The Mayor Mohammad Hanif Jame Mosque is a public project of Dhaka South City Corporation locating adjacent to the 200 years old Azimpur graveyard. Designed by Shatotto, the concept of the mosque was to create a transparent window between the two lives – the earthly materialistic life and the celestial life once our soul leaves the body.
The users of the mosque are the people of the local community and the people who come to bury or visit their loved ones. The main goal of the project was to connect the celestial and terrestrial phases of life in a systematic and poetic order. The mosque acts like a window which provides a view of both the celestial and terrestrial life. The street on the south overviews the busy life of the living, on contrast the north side gives a glimpse of the resting place of the dead.
As construction materials, cast R.C.C, steel, glass, and brick as cladding materials have been used.
As a structural system, a mushroom column of concrete has been used in the main prayer hall of the mosque. This gives beam free flat slab lightly held by the mushrooms. The glazed concrete of roof and non-glazed concrete of the canopy like pillar has been used intentionally to create the reflection of light in the prayer hall.
The floor of the prayer hall has been lighted up by using a special type of stone. The mehrab has been made of frosted glass to allow the celestial light to reflect on it.
A key feature derived from the Mughal mosque in Dhaka is ‘shaan’ – a type of extended open to sky terrace attached to the entrance of the main hall. The shaan implemented in this mosque serves additional 500 devotees particularly gatherings on Friday (Jummah holiday) or any other special occasions. Apart from the occasions, the shaan acts as a social hub for the local community. The north bridge connecting the upper levels of the main buildings runs parallel to the graveyard, creating a cinematographic frame of the departed soul and life. The south wall of the bridge is made of partly frosted glass upon which a ‘surah’ (prayer) is written, while the northern side is more open to providing an unobstructed view of the graveyard. “The prayer written on the south glass talks about the inevitable crossing of the proverbial bridge, making the crossing of the bridge more than just a method of moving the body around the mosque, but also a means of moving our spirits,” explains Rafiq Azam, principal architect of Shatotto.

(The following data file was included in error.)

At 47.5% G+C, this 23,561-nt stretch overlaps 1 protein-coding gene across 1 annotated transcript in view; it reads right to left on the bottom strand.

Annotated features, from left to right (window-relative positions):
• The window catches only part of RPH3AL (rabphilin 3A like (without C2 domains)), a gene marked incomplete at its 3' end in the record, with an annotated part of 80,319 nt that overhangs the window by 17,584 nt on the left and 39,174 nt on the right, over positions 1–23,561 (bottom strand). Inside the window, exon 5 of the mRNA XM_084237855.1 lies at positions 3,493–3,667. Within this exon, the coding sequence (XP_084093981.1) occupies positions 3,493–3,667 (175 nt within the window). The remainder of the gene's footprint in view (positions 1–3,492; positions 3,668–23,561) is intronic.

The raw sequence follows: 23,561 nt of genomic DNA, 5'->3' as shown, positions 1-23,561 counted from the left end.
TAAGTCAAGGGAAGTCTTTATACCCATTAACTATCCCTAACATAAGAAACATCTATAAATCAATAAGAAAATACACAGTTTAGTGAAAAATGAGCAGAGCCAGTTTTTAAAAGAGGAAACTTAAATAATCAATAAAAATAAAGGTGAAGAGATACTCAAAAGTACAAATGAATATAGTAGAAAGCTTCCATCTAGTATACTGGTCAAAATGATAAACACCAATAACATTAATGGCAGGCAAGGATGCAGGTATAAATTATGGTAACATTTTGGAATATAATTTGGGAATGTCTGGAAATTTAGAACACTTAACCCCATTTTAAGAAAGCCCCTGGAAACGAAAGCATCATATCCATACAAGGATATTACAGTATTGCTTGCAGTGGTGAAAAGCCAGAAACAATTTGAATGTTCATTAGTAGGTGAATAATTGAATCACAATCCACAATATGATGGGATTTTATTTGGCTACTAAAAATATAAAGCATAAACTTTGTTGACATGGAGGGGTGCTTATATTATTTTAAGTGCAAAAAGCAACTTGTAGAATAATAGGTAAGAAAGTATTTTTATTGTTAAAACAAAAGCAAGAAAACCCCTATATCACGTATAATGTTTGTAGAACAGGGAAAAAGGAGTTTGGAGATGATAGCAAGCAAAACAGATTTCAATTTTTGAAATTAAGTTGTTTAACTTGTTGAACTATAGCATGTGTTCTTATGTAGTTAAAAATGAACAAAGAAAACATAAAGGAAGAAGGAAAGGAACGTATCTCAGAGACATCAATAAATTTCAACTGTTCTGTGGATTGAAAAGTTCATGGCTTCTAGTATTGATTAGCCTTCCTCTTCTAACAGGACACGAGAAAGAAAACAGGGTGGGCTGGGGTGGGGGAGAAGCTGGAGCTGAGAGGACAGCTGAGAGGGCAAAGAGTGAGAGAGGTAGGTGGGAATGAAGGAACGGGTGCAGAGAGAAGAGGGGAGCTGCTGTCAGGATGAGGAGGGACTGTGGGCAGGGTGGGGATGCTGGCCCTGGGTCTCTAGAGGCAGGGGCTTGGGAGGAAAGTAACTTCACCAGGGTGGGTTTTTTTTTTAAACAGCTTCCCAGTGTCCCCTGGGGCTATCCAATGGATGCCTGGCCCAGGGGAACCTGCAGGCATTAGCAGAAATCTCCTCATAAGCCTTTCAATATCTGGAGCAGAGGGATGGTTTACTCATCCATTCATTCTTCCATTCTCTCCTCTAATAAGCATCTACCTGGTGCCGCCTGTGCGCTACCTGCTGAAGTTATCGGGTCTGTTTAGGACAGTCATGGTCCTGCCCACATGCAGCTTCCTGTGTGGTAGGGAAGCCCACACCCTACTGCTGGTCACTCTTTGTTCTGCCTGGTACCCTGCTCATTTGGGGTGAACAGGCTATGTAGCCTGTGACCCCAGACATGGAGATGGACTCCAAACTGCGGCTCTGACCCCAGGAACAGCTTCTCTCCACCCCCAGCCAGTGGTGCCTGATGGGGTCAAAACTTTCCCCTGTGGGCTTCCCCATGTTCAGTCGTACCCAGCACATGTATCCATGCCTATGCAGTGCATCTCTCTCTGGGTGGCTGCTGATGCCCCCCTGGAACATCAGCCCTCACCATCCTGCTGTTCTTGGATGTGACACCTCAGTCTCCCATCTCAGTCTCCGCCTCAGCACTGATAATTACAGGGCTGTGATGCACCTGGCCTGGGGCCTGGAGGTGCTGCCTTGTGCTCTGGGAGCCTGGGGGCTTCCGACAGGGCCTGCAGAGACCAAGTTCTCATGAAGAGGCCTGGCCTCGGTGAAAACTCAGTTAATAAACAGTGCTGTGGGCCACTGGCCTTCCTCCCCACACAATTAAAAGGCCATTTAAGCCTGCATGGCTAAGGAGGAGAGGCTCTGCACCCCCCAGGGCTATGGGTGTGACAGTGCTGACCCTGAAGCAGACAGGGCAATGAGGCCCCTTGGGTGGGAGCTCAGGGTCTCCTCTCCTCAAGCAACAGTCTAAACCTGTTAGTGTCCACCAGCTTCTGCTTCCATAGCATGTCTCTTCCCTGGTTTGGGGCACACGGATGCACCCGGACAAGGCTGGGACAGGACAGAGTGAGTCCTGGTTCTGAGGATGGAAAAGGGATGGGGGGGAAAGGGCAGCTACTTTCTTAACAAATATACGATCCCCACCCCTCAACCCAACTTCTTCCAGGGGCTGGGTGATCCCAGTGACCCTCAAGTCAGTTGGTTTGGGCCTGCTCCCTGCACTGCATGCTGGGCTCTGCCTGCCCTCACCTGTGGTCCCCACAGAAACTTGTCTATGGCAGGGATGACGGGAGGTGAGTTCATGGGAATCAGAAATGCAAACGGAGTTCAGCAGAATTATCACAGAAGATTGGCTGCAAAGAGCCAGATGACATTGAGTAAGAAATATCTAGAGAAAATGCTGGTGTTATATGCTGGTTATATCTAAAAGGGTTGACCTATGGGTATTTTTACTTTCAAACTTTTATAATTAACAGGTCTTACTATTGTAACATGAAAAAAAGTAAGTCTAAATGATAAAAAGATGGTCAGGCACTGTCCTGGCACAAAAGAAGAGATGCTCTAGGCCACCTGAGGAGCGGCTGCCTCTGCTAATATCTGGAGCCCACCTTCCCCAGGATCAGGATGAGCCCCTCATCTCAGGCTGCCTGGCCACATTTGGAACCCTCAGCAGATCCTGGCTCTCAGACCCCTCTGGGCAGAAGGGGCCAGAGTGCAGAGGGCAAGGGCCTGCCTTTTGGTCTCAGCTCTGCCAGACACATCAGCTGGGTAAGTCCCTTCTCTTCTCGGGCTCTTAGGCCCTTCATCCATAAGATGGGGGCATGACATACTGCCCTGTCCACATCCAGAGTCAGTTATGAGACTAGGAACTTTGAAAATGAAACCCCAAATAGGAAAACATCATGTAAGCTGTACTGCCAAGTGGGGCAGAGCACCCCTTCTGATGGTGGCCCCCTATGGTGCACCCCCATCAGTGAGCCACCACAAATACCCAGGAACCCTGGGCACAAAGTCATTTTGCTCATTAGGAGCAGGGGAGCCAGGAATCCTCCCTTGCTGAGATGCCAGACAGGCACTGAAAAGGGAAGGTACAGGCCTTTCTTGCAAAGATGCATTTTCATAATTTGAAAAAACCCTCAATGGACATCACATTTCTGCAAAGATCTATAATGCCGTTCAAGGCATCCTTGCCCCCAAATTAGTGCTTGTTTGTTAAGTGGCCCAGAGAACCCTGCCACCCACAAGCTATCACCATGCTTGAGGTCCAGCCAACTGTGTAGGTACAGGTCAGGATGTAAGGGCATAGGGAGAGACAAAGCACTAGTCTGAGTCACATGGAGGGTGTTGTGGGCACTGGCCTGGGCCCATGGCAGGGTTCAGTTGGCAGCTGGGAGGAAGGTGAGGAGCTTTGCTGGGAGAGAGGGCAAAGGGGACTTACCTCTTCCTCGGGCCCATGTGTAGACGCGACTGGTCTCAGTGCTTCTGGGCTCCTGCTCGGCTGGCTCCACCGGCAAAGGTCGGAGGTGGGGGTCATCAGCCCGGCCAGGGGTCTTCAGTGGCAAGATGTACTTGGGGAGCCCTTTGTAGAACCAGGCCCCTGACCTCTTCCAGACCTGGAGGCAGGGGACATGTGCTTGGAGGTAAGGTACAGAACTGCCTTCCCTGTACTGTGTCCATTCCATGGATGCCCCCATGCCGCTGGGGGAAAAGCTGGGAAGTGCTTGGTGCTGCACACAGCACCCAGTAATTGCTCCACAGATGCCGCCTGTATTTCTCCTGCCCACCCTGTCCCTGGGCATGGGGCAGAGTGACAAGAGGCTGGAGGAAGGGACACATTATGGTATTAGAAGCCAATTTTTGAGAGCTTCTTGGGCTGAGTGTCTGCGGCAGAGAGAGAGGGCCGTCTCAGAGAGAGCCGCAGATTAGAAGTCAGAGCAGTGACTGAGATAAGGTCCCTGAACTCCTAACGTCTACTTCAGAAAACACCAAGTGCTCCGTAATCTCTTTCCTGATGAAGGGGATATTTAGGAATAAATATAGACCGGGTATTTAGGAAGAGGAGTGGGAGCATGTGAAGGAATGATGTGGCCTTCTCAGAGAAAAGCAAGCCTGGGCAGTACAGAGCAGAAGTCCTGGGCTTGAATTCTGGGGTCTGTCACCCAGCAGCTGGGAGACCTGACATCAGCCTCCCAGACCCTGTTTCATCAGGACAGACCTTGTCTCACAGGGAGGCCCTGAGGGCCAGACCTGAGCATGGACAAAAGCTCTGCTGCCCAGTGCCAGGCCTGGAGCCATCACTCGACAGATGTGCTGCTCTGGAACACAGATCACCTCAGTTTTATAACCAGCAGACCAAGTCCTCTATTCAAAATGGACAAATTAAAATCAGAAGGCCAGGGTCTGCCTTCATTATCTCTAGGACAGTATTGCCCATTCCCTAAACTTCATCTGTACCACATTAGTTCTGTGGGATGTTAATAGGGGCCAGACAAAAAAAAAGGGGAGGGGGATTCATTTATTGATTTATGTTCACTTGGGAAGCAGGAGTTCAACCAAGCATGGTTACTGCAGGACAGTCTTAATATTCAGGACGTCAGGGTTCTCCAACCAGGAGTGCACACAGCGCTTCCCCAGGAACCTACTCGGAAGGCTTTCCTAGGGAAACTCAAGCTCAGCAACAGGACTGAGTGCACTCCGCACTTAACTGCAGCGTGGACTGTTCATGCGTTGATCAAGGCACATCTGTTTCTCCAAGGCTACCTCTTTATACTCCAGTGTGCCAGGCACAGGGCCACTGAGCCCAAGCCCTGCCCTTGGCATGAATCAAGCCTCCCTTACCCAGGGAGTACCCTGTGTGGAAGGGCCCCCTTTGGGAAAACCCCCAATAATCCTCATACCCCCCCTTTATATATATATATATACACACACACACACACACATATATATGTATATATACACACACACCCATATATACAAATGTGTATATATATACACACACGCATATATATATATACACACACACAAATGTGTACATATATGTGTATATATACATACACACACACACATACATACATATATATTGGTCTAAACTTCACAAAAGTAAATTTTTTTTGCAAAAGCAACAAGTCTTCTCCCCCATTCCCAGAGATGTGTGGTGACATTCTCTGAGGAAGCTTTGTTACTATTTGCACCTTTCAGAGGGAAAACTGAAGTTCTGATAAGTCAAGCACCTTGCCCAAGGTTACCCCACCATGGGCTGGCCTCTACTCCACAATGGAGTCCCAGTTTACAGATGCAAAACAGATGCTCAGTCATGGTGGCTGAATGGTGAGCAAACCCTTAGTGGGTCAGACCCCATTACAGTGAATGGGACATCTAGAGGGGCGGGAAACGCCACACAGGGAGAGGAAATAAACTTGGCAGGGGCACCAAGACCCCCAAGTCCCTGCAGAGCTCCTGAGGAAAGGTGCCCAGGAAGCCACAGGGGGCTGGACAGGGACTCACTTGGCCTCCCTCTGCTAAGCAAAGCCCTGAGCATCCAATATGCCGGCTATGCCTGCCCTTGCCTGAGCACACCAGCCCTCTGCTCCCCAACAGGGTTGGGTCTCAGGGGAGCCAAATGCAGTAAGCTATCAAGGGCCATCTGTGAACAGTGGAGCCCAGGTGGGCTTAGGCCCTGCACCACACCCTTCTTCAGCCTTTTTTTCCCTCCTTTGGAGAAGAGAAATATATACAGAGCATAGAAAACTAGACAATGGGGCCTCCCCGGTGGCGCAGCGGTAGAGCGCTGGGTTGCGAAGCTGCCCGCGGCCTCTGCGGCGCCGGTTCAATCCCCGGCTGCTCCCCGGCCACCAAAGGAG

The window on the south looking road has been screened by the brick jali to reduce the temporal connection. Whereas the window on the north connecting the graveyard is clearly open for celestial indulgence. The mehrab or the prayer space for the Imam (the priest) has been designed unconventionally and elaborately. The whole one strip of the mosque facing the west stark brick wall is dedicated to Imam’s prayer space with daylight coming from heaven. The flow is also made of frosted glass which reflects and refracts the light within. The extended space represents the span of their influence but outside of prayer, benches and books are available for anyone to enjoy under the skylight. The western wall is also plain, touting nothing but the stark red brick. It is made of as an abstract for the deep simplicity of the mosque.
The building at the east of the bridge contains women’s prayer space and management team’s quarters on the upper floors with ablution space on the ground floor. The ablution space combines traditional and contemporary designs to provide devotees with the best of both worlds. Moving back around to the south-west corner of the mosque, the minaret features a modern rectangular design. Traditionally, a Muezzin, the person who calls devotees for prayer, would climb up atop the minaret, but in this mosque, it has speakers built into the top allowing the Muezzin to conveniently use a microphone from below. This method freed up the space within the tower allowing it to be used as an elevator shaft for those who may need it. This design choice allows the minaret to still retain its traditional role while simultaneously giving it a new functionality to improve convenience and accessibility.
Rafiq Azam is the Principal Architect of Shattoto, an architecture firm based in Dhaka with a focus on ‘architecture for green living’. Formed in 1995, Shatotto intends to unearth the lost history and heritage of Bengal and recreate the missing link of its urban and rural culture. He graduated in 1989 from Bangladesh Engineering University (BUET), Dhaka. His many awards in both art and architectural work include three-time recipient of World Architecture Community Award 2008-09, Emerging Architect of the world by Urban Land USA, etc.
Photography by Mike Kelley, Will Scott